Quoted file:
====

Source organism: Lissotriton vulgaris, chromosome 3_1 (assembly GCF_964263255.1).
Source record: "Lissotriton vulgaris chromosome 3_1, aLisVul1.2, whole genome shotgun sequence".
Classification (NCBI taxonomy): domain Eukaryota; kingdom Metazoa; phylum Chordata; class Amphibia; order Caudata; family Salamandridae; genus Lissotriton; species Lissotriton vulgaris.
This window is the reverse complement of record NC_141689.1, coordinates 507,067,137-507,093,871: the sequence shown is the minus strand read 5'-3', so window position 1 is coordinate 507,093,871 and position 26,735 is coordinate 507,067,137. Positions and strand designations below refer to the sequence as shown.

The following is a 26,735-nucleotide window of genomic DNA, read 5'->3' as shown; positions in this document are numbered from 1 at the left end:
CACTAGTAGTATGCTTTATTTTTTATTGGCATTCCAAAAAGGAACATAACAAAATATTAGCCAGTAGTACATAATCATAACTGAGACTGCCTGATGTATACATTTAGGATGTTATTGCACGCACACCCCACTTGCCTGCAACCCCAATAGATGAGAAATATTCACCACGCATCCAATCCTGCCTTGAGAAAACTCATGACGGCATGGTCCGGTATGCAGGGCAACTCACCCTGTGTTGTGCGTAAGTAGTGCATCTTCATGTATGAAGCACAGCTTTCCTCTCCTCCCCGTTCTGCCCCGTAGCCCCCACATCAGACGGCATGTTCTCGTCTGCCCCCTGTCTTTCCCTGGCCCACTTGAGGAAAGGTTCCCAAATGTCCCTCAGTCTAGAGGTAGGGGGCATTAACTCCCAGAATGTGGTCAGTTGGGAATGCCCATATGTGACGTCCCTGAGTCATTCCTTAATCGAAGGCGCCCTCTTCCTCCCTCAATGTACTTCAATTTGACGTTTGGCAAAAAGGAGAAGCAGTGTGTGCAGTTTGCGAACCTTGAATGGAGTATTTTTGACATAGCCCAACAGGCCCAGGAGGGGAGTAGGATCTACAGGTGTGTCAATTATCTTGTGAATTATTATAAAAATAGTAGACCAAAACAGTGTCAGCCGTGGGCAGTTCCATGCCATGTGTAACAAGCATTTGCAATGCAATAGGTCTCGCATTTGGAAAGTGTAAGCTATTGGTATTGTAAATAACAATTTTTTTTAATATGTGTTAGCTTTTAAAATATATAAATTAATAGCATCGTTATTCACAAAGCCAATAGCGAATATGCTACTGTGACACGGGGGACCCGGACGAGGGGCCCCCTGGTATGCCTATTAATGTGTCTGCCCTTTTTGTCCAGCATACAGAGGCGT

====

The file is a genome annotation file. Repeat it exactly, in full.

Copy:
Source organism: Lissotriton vulgaris, chromosome 3_1 (assembly GCF_964263255.1).
Source record: "Lissotriton vulgaris chromosome 3_1, aLisVul1.2, whole genome shotgun sequence".
Classification (NCBI taxonomy): domain Eukaryota; kingdom Metazoa; phylum Chordata; class Amphibia; order Caudata; family Salamandridae; genus Lissotriton; species Lissotriton vulgaris.
This window is the reverse complement of record NC_141689.1, coordinates 507,067,137-507,093,871: the sequence shown is the minus strand read 5'-3', so window position 1 is coordinate 507,093,871 and position 26,735 is coordinate 507,067,137. Positions and strand designations below refer to the sequence as shown.

The following is a 26,735-nucleotide window of genomic DNA, read 5'->3' as shown; positions in this document are numbered from 1 at the left end:
CACTAGTAGTATGCTTTATTTTTTATTGGCATTCCAAAAAGGAACATAACAAAATATTAGCCAGTAGTACATAATCATAACTGAGACTGCCTGATGTATACATTTAGGATGTTATTGCACGCACACCCCACTTGCCTGCAACCCCAATAGATGAGAAATATTCACCACGCATCCAATCCTGCCTTGAGAAAACTCATGACGGCATGGTCCGGTATGCAGGGCAACTCACCCTGTGTTGTGCGTAAGTAGTGCATCTTCATGTATGAAGCACAGCTTTCCTCTCCTCCCCGTTCTGCCCCGTAGCCCCCACATCAGACGGCATGTTCTCGTCTGCCCCCTGTCTTTCCCTGGCCCACTTGAGGAAAGGTTCCCAAATGTCCCTCAGTCTAGAGGTAGGGGGCATTAACTCCCAGAATGTGGTCAGTTGGGAATGCCCATATGTGACGTCCCTGAGTCATTCCTTAATCGAAGGCGCCCTCTTCCTCCCTCAATGTACTTCAATTTGACGTTTGGCAAAAAGGAGAAGCAGTGTGTGCAGTTTGCGAACCTTGAATGGAGTATTTTTGACATAGCCCAACAGGCCCAGGAGGGGAGTAGGATCTACAGGTGTGTCAATTATCTTGTGAATTATTATAAAAATAGTAGACCAAAACAGTGTCAGCCGTGGGCAGTTCCATGCCATGTGTAACAAGCATTTGCAATGCAATAGGTCTCGCATTTGGAAAGTGTAAGCTATTGGTATTGTAAATAACAATTTTTTTTAATATGTGTTAGCTTTTAAAATATATAAATTAATAGCATCGTTATTCACAAAGCCAATAGCGAATATGCTACTGTGACACGGGGGACCCGGACGAGGGGCCCCCTGGTATGCCTATTAATGTGTCTGCCCTTTTTGTCCAGCATACAGAGGCGT